Asian and Middle Eastern developing countries accounted for the bulk of new syndicated bank credit commitments to developing countries in 1991 and in the first half of 1992. New commitments to Asian countries dropped by $2.5 billion during the first half of 1992, largely reflecting the reduced pace of borrowing by Indonesian residents following the imposition in November 1991 of measures to curtail foreign borrowing. Nevertheless, new commitments to the region accounted for over 80 percent of total commitments to capital-importing developing countries. Also, in the wake of the Middle East war, demand for reconstruction finance in the Middle East prompted a sharp increase in commitments to some Middle Eastern borrowers (mainly Kuwait and Saudi Arabia). In particular, the Saudi Arabian Monetary Authority established a $4.5 billion loan facility in May 1991, Saudi Arabia’s first significant external borrowing since 1989. Since then, additional credit facilities established for Saudi Arabian borrowers have totaled some $7.4 billion. In addition, the Government of Kuwait signed a $5.5 billion syndicated loan facility in December 1991, its first significant external borrowing since 1984.
In contrast, new commitments to European developing countries dropped from $4.9 billion in 1990 to $1.8 billion in 1991, and to $0.8 billion in the first half of 1992. This decline reflected in large part the cessation of lending to the former U.S.S.R. Notwithstanding this overall trend, the largest loan facility ever for an East European borrower was announced in June 1992. The International Finance Corporation-sponsored loan for Skoda Automobilova, the Czechoslovakian vehicle manufacturer, would total DM 1.2 billion, with DM 1 billion to be provided by foreign banks. Finally, after having been granted an investment-grade rating, the Republic of Turkey returned to the syndicated loan market in June 1992, with a $300 million term facility priced at about 160 basis points over LIBOR.
Commitments to Latin America amounted to just $1.0 billion in 1991 and to $0.2 billion during the first half of 1992, with about two thirds going to Mexico, mainly in the form of officially guaranteed trade credit.39 In February 1992, Pemex obtained a $100 million syndicated trade credit facility to finance imports of oil products. This represented the first syndicated bank loan to a Mexican borrower not guaranteed by a creditor government since the early 1980s. Bank credit commitments to African borrowers amounted to $0.4 billion in 1991 ($0.6 billion in 1990) and were minimal during the first half of 1992.40 The Republic of Tunisia established a $110 million balance of payments facility in June 1992, its first syndicated credit in six years.
Tighter international credit conditions were reflected, for OECD and developing country borrowers alike, in lending spreads rising to their highest levels since the early 1980s and in a shortening of maturities (Table A14). The average spread on voluntary loans to developing countries rose from 66 basis points in 1990 to 70 basis points in 1991, and to 76 basis points in the first five months of 1992. Excluding loans to Kuwait and Saudi Arabia, spreads averaged 97 basis points in 1991 and 93 basis points in the first five months of 1992. At the same time, average maturities shortened from 9.8 years in 1990 to 6.2 years in 1991, and to 6.6 years in the first five months of 1992. Facility fees have remained high.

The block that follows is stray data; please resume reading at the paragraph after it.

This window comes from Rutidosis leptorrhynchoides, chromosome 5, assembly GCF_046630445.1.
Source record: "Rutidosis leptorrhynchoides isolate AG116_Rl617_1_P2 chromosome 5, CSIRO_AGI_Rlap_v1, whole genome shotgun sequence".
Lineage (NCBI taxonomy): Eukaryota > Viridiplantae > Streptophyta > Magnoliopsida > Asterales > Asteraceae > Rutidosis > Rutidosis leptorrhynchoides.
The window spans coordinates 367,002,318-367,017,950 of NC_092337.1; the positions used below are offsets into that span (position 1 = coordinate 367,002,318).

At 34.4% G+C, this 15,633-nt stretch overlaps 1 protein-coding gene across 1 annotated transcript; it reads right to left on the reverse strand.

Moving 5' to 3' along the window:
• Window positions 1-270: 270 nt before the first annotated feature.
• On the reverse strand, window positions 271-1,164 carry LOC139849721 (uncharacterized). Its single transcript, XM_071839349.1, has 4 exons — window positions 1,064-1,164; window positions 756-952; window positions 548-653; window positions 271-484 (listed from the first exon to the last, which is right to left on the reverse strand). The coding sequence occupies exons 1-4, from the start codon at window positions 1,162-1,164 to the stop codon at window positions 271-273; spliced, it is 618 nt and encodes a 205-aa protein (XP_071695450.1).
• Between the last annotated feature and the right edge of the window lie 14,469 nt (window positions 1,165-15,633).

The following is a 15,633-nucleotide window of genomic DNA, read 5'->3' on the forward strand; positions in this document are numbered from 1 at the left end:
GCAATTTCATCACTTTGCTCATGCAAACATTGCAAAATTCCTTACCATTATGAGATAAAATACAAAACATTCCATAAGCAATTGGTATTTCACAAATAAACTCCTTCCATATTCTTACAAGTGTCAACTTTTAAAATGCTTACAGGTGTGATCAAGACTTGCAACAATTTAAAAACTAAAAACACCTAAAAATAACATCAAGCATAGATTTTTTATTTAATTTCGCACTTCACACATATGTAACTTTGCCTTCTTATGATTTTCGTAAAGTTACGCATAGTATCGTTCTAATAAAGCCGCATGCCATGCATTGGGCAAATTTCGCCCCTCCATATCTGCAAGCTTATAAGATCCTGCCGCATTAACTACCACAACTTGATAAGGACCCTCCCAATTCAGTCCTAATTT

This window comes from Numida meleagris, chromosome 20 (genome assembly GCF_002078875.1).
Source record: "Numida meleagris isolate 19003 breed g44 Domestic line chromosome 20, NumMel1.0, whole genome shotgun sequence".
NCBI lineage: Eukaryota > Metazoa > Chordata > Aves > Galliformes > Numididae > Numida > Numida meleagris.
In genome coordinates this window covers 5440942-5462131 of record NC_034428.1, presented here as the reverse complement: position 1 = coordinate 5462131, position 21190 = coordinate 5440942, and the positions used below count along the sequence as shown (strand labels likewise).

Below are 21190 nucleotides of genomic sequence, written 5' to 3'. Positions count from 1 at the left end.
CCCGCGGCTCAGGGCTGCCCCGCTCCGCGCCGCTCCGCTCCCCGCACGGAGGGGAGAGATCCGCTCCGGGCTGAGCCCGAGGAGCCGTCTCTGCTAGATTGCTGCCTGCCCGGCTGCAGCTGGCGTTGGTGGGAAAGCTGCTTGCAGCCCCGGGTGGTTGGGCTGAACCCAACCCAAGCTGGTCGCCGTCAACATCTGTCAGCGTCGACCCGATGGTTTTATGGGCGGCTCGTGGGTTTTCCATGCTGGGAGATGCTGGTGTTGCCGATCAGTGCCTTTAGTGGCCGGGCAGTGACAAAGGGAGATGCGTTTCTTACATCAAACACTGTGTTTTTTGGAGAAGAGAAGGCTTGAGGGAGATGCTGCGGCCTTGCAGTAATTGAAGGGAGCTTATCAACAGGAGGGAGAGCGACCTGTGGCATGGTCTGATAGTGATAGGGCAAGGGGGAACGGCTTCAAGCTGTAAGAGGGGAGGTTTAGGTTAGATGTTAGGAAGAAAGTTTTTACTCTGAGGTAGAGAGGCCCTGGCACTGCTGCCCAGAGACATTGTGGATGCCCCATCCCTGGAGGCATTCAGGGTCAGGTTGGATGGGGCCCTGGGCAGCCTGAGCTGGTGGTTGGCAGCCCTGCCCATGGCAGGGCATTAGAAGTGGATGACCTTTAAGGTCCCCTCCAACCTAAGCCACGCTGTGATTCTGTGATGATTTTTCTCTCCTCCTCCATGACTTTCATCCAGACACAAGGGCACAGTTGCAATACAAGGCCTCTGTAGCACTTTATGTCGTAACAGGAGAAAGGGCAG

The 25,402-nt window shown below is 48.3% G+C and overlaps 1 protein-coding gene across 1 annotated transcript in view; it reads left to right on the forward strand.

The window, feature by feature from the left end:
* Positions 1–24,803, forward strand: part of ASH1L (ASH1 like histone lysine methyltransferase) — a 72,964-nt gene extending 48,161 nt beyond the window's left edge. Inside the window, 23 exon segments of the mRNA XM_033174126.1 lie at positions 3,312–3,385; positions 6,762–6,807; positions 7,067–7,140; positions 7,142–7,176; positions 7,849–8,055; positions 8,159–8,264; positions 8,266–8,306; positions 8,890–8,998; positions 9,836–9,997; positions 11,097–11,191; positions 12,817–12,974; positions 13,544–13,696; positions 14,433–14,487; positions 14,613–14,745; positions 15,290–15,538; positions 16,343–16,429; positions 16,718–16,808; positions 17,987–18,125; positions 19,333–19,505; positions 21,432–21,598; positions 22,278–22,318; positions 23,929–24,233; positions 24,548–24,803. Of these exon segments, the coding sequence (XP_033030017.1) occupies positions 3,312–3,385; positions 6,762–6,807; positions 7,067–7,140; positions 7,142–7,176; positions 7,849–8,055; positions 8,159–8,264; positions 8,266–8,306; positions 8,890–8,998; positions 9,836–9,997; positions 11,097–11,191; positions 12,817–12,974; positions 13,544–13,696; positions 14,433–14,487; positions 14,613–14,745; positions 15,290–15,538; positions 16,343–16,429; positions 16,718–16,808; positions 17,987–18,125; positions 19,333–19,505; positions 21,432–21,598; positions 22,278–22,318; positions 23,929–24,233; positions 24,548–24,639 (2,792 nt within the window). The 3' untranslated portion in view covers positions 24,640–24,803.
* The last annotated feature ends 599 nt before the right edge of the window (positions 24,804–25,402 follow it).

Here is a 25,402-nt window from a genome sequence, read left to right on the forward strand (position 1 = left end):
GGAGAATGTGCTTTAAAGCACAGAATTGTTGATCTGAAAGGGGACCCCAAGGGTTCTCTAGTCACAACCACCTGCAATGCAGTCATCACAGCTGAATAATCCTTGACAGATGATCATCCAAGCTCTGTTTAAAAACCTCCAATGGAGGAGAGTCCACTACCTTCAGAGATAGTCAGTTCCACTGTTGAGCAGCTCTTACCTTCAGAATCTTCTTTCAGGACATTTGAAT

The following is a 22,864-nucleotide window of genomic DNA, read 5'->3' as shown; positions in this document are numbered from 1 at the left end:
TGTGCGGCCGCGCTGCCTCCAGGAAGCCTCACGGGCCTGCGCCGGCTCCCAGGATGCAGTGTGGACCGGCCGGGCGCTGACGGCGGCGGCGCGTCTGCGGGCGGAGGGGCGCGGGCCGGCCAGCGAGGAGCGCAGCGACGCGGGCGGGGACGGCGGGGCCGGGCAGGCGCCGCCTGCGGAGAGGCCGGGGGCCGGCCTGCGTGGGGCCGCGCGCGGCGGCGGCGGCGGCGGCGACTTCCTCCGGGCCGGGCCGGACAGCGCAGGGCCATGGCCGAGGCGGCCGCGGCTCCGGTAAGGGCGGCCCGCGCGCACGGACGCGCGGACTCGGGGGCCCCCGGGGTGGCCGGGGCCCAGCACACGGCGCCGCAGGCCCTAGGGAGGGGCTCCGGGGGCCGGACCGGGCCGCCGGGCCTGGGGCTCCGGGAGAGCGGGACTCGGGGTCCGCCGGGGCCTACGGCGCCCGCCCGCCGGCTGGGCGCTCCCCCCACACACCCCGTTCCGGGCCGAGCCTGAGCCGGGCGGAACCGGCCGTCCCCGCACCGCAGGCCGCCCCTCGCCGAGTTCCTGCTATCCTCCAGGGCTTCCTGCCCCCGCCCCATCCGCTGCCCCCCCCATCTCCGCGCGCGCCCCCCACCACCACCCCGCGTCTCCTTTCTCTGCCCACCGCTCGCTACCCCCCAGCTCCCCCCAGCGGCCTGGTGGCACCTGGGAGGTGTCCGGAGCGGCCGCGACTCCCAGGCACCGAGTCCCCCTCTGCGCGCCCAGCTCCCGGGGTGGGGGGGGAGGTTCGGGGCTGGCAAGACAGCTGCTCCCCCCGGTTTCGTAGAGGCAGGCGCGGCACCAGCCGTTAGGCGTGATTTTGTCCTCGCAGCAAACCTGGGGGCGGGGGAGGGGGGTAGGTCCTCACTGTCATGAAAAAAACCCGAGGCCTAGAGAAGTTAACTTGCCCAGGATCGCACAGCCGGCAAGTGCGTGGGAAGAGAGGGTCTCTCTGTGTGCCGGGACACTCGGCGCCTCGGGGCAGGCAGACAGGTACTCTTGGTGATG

In particular, lending terms hardened significantly for Indonesia, with the average spread over LIBOR increasing from 76 basis points in 1990 to 100 basis points in 1991, and to 124 basis points in the first five months of 1992 (Table A15). At the same time, the average maturity dropped to just three years and two months, compared with ten years and five months in 1990 and with nine years and one month in 1991. Similarly, Malaysian, Korean, Taiwanese, Thai, and Turkish borrowers experienced increases in average interest spreads. India regained access to bank lending on a very limited scale, with lending facilities priced on average 100 basis points over LIBOR (with a one-year maturity); this compares with an average interest spread of 32 basis points in 1990 (with a nine-year average maturity). In contrast, the average interest spread declined for Chinese borrowers during the first five months of 1992, to 95 basis points, after having risen to 116 basis points in 1991.
Equity Portfolio Flows
A number of developing countries experienced a sharp increase in equity portfolio flows, and a shift in the channels of equity portfolio investment, in 1991 and the first half of 1992. Equity flows to developing countries during the late 1980s were mainly through country-specific and multicountry investment funds. In contrast, in 1991 and the first half of 1992, the main sources of equity financing were equity offerings by developing country corporations on industrial country stock exchanges and direct investments in emerging markets.
International Equity Placements